One of these organizations is Girl rising. In addition to broadcasting television in Kongo and educating girls, they are also well known for their documentary, also named Girl Rising. In Girl rising, we meet nine women/girls from different parts of the developing world.

The movies goal is a clear and noble one, raise awareness about the poor and oppressive conditions many people live in.

The one that really stuck with me, was Sumas chapter. Having been raised as a slave, moving from master to master, she eventually got her freedom thanks to people daring to stand up to the status quo.

Even though it’s a torching tale of a girl getting to taste freedom after a youth lost to a primitive mindset, we see how it took a group to make her freedom possible, no one can do it alone . This made me appreciate all the groups fighting for people like Suma, even more. Thanks to them, a cultural shift is occurring.

Making people truly empathize with people they’ve never met, and most likely will never meet, is a tough job. This is something Richard Robbins does masterfully. The sharp contrast between Wadley’s dream scene and reality is a good example of this. Her chapter starts in a field so lush it seemed like an advertisement for a high-class luxury resort. While we take in the landscape, the narrator tells us about the hope Wadley feels here.

Suddenly she is woken up. It was just a dream. Shortly after, her day-to-day life. Shooting the scenes like this, lets us see into the minds of the people depicted, is truly fascinating, and an ingenious way of making us relate to them.


The message people will take away from this movie will most likely depend on their views on gender-equality. Someone supporting it, might simply say “look at these poor girls, how could anyone support this?”.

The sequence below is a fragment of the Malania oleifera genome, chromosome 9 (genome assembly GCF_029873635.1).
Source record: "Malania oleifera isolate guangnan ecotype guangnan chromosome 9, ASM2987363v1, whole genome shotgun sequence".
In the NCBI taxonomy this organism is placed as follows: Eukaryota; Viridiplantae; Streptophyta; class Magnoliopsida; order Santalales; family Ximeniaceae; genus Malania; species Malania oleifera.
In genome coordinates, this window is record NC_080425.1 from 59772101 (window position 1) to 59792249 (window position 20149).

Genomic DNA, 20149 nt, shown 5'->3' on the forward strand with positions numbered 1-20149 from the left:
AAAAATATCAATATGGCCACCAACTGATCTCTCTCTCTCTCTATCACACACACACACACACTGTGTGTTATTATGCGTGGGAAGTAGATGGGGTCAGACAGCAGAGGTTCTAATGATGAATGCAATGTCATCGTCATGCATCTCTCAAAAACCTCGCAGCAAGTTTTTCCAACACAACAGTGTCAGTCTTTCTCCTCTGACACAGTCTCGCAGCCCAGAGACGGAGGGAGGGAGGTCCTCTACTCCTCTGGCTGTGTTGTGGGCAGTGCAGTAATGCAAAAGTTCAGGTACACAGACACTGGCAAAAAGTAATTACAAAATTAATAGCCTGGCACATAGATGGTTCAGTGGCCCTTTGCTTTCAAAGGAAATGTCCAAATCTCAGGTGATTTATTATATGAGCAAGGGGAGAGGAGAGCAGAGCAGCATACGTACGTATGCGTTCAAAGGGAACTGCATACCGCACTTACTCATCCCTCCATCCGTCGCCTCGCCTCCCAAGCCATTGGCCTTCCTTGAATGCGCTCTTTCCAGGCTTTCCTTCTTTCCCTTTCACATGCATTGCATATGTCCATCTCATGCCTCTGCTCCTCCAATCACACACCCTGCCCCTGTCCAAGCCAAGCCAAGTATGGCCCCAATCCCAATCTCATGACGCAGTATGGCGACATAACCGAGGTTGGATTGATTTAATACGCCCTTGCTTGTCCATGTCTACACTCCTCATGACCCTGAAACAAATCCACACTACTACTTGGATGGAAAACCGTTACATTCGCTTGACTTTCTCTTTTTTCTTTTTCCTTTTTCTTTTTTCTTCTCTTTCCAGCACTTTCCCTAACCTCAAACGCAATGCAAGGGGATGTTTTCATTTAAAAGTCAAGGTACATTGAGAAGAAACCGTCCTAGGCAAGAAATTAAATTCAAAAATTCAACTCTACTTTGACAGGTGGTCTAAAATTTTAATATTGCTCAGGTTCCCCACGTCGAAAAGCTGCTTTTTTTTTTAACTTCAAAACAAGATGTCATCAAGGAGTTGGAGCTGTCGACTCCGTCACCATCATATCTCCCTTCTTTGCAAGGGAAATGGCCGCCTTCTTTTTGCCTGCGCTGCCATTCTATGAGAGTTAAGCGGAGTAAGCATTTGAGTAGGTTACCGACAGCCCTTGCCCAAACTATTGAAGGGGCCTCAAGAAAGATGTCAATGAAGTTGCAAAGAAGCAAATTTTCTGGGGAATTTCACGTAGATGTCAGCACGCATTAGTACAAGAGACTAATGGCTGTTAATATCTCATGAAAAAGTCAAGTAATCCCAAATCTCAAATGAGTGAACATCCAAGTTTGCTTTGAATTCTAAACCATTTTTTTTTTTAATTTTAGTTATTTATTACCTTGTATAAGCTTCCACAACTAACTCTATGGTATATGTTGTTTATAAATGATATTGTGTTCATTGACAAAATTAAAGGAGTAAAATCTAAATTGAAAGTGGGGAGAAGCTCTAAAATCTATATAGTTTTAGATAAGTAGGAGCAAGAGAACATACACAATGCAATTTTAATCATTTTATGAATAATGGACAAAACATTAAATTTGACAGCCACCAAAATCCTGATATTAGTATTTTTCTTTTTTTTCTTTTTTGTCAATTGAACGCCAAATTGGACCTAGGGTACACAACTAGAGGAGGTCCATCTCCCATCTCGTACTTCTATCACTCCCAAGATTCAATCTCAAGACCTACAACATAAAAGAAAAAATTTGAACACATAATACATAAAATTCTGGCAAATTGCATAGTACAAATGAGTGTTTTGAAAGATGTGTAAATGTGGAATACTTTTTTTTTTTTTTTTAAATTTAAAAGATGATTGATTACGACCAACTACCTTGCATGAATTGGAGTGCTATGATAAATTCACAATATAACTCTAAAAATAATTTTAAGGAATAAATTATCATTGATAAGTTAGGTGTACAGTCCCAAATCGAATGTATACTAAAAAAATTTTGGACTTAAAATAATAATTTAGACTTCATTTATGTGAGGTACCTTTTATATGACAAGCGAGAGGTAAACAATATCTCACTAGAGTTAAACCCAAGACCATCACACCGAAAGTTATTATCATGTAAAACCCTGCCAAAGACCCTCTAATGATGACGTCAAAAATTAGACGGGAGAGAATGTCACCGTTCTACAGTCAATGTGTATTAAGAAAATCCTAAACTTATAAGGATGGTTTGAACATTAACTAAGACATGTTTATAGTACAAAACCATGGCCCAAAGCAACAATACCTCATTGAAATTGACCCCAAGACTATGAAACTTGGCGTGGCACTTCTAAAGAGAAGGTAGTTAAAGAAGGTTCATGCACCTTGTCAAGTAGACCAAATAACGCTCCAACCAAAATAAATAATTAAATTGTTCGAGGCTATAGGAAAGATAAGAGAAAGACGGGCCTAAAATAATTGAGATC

Where I see the potential for progress, is for those who are more critical to gender-equality. The personal storytelling makes it much easier to empathize with the women and girls in this movie, and by extension everyone who is forced to live like they do. Therefore, I would recommend this movie to anyone who does not support gender-equality. I would also recommend it to those who are not as familiar with other parts of the world, and are not as familiar with the oppression women face still in some parts of the world.

“One girl with courage is a revolution” might mean that if one, or a small number of women and girls standing up to the oppressive societies they live in, they might be able to change it. This a nice thought that has the potential to inspire countless people, but that’s simply not enough.

We see time and time again that even if individuals like Suma stand up against the system, nothing will change. I’d say a better catchphrase would be “One girl with courage is a start, but a hounded may spark a revolution”, and that is what all these bold organizations can be a representation of. They show that with conviction and cooperation, true progress can be made.

In conclusion, the movie brings the issues of poverty and sexism closer to the watcher by showing the terrible conditions many people live in, and that this often is linked to discrimination. Everything from gender roles, to being sold off to afford a car, demonstrates that equality still has a long way to go in some parts of the world.